Hmm. Seems as though incorrigible and cantankerous are prerequisites for my mentors. Charlie was all that and much more. We met while working in the music industry. A recovering alcoholic and cancer survivor, he felt blessed to be both, and went on to direct ... until his death ... several county-wide public forums for cancer patients and survivors alike. The meetings were incredibly raw, real, life-changing and life-affirming. Charlie turned me on to hospice volunteering, which made a huge difference in my life.
Joyce Mekeel is quite possibly the most eccentric person I've ever known. She was my composition professor through my undergrad years at Boston University, and over time, we became good friends. We spent hours in the University's Electronic Music Studio, where she taught me nothing less than how to hear. How sounds are made from their basic building blocks. Was it a spiritual experience for me? Yes. She taught me how to be present. In the moment. I will never forget her.
David taught me most of what I know about marketing and communications. We met when I was a fresh young recruit at Gibson Guitars. He thought I had potential, and took me under his wing. He taught me how to make studied decisions, and let me make my own mistakes (of which I made plenty). He showed me how much marketing was like music composition. He showed me how, in communications ... sometimes less is often more. Oh, and one other thing. That thing which means so much to all of us, whether we want to admit it or not. He believed in me.
An NYU professor of psychology by day, nights (as in overnights) would catch Manny, sleeping bag in hand, at Bell Labs in NJ ... where he did pioneering work on electronic music synthesis. He was passionate about creating environments where sound and light could be synchronized through computers. A lot of what you see on stages today is a result of his early work. He did a lot of work focused on time. Manny taught me about time as a continuum, which is how I look at religion and spirituality today ... from seeds planted in conversations over 40 years ago.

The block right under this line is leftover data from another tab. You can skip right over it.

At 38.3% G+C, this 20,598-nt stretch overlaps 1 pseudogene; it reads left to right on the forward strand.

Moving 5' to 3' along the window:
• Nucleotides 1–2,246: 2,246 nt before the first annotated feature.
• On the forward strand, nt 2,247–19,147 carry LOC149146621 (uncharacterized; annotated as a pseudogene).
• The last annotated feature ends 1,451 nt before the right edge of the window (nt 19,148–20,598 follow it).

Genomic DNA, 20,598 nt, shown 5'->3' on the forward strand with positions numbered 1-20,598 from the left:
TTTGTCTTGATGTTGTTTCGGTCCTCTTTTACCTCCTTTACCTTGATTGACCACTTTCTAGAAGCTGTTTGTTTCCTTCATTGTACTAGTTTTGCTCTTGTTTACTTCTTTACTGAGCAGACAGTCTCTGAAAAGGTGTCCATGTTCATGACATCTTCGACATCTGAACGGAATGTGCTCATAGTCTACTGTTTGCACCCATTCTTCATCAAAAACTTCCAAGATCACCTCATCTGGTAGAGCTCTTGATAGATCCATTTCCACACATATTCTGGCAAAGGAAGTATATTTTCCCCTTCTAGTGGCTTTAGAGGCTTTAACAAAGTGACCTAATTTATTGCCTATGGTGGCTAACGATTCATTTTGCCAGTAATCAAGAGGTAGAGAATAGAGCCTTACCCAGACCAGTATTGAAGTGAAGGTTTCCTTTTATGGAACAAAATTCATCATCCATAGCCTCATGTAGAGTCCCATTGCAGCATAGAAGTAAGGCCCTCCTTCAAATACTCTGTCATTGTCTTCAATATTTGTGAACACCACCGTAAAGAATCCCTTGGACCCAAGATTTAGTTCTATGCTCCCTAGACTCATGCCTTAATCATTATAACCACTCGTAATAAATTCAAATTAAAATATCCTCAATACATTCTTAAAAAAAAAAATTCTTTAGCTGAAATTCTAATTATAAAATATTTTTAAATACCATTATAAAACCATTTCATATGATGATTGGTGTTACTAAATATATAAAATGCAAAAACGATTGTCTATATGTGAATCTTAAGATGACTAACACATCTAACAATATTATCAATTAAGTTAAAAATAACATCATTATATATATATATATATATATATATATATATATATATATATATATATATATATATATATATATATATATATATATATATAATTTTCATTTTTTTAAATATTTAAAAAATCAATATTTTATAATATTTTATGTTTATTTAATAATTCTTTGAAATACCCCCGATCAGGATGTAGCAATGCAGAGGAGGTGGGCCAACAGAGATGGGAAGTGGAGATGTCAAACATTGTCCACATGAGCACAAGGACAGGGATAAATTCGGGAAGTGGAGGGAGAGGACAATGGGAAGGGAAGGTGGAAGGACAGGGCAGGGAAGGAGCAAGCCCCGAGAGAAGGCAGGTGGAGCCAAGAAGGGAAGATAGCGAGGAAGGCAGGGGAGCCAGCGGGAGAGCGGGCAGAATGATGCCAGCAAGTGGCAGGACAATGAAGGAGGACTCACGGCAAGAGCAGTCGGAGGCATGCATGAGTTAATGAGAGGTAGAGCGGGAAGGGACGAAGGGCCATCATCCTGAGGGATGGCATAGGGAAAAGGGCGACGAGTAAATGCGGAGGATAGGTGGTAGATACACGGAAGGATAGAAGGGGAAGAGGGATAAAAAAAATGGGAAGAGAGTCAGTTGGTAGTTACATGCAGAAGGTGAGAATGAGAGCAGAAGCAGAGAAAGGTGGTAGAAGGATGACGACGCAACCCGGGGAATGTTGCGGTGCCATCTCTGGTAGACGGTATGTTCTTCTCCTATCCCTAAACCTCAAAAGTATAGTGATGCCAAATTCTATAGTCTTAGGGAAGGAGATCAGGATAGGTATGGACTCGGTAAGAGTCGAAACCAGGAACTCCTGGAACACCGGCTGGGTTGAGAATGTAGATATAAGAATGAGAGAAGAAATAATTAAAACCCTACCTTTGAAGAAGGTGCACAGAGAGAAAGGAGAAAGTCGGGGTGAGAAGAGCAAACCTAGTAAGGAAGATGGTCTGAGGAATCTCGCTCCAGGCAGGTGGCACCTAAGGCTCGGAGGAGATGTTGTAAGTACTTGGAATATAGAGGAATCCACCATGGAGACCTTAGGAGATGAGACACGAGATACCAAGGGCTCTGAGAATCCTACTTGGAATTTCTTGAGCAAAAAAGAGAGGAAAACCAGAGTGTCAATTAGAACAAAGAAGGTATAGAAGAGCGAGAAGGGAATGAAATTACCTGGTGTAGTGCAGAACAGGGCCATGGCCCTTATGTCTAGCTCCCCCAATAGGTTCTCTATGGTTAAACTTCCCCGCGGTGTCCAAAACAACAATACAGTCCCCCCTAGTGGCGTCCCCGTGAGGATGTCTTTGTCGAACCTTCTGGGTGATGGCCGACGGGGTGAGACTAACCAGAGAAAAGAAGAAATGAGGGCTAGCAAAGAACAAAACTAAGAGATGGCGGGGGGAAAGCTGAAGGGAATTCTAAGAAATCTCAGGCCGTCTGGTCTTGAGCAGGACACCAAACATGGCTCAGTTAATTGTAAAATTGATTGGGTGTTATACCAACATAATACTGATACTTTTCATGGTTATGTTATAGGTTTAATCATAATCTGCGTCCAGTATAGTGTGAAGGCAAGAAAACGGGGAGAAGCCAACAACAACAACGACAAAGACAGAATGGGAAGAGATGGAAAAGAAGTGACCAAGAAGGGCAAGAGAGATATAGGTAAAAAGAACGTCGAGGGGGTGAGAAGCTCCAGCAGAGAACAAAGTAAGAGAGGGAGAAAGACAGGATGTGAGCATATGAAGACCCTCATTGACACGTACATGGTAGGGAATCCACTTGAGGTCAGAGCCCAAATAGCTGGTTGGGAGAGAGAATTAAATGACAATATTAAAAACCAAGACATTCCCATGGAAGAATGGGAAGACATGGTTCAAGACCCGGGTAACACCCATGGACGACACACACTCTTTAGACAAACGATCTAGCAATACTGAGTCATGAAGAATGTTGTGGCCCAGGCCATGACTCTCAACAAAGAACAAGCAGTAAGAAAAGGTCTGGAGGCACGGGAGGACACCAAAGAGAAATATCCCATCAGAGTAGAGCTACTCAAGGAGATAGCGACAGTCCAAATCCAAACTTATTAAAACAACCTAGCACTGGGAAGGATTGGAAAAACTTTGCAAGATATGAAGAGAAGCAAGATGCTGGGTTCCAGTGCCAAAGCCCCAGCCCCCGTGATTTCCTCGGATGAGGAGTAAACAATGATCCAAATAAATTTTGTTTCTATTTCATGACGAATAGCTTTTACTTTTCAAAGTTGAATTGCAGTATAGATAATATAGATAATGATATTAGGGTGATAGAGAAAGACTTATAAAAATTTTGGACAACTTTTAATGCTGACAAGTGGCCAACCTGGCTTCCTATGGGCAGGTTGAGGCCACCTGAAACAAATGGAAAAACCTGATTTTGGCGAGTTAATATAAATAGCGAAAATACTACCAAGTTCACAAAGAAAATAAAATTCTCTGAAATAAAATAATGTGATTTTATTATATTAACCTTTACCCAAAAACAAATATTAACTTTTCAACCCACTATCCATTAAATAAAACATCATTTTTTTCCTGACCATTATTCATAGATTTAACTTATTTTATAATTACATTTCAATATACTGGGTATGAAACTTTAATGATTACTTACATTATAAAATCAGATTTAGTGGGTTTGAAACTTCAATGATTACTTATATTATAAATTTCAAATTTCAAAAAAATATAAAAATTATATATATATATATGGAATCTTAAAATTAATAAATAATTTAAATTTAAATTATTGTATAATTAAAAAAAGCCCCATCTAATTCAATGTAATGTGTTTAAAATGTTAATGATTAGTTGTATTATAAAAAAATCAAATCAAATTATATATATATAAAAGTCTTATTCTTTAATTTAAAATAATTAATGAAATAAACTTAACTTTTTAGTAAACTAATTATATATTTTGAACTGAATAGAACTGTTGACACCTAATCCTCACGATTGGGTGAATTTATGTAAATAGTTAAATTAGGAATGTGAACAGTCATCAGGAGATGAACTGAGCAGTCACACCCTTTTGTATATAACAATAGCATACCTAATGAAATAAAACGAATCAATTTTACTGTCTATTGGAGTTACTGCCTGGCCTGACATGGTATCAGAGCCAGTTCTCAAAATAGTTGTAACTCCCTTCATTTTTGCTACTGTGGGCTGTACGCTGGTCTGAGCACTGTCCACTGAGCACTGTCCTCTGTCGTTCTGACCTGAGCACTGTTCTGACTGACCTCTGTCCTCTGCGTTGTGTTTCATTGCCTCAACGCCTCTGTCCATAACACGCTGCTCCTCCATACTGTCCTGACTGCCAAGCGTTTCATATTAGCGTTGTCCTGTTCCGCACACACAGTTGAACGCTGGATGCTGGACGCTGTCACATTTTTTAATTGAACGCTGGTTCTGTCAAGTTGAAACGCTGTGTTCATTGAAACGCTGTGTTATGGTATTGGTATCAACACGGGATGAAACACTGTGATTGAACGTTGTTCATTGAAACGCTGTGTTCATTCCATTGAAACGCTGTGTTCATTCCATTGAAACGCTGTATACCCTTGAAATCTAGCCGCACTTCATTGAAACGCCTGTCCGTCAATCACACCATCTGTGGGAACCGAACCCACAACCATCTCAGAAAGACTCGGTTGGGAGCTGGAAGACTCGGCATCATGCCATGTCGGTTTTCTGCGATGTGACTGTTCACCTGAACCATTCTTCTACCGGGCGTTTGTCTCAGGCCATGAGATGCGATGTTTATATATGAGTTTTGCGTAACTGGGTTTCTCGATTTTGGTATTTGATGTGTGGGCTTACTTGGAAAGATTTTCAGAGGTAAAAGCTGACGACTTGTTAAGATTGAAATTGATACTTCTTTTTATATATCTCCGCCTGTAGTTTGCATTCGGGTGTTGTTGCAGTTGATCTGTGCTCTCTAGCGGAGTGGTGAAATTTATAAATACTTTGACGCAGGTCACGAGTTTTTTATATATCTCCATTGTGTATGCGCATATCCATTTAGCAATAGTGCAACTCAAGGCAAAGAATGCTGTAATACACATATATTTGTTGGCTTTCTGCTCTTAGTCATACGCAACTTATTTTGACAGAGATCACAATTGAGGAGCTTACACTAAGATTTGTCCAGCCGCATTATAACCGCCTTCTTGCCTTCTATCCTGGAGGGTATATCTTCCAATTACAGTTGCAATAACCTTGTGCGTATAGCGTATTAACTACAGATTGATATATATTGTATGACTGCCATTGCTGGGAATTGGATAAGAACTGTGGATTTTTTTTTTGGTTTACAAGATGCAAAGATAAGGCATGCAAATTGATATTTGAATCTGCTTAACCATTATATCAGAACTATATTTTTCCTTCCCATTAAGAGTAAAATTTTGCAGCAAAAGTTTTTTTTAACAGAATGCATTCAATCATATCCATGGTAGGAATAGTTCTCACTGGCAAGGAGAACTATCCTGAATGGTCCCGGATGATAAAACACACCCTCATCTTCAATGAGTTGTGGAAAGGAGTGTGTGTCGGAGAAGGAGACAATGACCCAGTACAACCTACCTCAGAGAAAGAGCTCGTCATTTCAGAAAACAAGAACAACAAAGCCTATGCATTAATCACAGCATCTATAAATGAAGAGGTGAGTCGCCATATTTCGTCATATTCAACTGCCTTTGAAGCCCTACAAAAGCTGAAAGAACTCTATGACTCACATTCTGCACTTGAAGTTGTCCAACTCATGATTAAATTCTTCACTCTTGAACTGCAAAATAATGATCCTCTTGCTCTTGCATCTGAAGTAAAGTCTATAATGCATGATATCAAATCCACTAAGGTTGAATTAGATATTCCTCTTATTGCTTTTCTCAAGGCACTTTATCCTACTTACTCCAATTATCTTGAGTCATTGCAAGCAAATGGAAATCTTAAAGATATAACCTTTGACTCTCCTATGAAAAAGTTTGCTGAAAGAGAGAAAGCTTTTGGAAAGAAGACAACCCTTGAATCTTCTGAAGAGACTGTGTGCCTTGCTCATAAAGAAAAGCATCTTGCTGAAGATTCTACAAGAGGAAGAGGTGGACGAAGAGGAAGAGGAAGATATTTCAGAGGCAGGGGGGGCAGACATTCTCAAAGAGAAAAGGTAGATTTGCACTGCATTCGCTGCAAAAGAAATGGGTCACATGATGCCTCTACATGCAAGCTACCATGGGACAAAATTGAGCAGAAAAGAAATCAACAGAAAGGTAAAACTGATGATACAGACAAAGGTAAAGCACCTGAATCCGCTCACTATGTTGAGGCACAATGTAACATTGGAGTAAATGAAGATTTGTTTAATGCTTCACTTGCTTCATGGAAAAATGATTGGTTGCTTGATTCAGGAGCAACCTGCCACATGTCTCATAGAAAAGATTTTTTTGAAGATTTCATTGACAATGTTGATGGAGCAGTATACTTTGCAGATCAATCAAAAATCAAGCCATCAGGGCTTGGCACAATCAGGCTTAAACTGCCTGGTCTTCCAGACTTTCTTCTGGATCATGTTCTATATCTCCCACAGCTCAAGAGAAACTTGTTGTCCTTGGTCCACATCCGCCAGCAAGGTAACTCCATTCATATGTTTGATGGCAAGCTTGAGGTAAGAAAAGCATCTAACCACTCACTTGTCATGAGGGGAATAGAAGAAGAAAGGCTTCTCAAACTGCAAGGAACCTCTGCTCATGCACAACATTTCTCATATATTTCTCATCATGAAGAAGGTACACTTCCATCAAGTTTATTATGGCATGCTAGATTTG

Upon taking an inventory, I found my list to be all over the place: from the highly spiritual, to those who would at first glance seem to be not so much. My wild guess is that I am by no means unique in that assessment. The important thing is not who is on the list, it’s what they have meant, or could mean to you. Their being famous earns you no extra credit. Their being authentic in the life they have lived does. That it resonates with you, and that it spurs you on towards your best self does as well.
Members of the Baha’i faith believe that Bahá'u'lláh was the most recent of a series of Divine educators, including Abraham, Krishna, Zoroaster, Moses, Buddha, Jesus, and Muhammad … and that the religions of the world come from the same Source, and are in essence successive chapters of one religion from God. Their vision is that the crucial need facing humanity is to find a unifying vision of the future of society and of the nature and purpose of life. I'm good with that concept.